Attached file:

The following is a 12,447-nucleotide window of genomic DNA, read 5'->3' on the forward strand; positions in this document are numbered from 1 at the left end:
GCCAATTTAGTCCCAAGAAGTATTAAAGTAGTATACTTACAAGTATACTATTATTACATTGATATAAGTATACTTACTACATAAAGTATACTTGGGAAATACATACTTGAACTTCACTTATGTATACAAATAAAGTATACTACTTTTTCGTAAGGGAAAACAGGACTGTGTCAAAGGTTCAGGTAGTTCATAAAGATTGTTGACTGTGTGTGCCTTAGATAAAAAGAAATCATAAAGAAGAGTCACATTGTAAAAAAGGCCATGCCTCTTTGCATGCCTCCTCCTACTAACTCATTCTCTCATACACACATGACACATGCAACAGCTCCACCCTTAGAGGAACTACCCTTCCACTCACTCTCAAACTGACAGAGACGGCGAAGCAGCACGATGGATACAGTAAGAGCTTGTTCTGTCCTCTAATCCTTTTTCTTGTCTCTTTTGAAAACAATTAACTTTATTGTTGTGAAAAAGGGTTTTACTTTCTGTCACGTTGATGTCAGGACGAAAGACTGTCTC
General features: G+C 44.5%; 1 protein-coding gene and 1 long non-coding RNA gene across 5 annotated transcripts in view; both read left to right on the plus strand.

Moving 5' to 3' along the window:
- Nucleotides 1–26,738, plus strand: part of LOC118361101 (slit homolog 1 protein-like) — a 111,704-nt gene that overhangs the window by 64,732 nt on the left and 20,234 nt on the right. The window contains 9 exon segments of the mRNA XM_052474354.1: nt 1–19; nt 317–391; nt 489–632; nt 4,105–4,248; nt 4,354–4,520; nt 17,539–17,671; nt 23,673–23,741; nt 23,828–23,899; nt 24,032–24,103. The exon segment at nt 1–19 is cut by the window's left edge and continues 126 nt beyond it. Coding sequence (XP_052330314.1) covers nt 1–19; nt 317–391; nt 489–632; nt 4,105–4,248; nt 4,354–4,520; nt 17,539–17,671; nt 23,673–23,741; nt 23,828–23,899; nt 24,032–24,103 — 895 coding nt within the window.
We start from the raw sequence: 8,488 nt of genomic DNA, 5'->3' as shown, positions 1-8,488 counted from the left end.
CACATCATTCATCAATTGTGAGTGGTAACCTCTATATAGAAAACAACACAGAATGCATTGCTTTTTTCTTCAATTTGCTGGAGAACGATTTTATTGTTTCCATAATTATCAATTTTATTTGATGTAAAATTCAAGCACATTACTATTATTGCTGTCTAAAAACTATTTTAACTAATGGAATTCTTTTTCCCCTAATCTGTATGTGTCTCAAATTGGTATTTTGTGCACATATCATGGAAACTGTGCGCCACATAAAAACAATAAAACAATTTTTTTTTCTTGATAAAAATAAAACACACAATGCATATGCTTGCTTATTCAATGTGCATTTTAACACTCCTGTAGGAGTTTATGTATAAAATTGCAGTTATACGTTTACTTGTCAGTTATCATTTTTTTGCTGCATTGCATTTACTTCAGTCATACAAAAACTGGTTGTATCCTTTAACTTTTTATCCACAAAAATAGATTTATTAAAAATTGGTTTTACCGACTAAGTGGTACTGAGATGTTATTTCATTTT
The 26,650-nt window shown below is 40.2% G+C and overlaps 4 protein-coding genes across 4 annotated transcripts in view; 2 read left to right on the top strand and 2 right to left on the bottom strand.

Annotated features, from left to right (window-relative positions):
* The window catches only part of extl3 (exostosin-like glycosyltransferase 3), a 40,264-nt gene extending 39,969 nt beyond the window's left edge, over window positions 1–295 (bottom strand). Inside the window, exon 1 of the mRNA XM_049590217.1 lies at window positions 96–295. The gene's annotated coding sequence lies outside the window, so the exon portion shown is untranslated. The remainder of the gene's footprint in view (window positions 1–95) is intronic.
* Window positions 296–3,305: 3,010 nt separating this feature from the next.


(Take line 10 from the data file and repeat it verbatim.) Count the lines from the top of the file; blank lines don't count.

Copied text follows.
* The window catches only part of extl3 (exostosin-like glycosyltransferase 3), a 40,264-nt gene extending 39,969 nt beyond the window's left edge, over window positions 1–295 (bottom strand). Inside the window, exon 1 of the mRNA XM_049590217.1 lies at window positions 96–295. The gene's annotated coding sequence lies outside the window, so the exon portion shown is untranslated. The remainder of the gene's footprint in view (window positions 1–95) is intronic.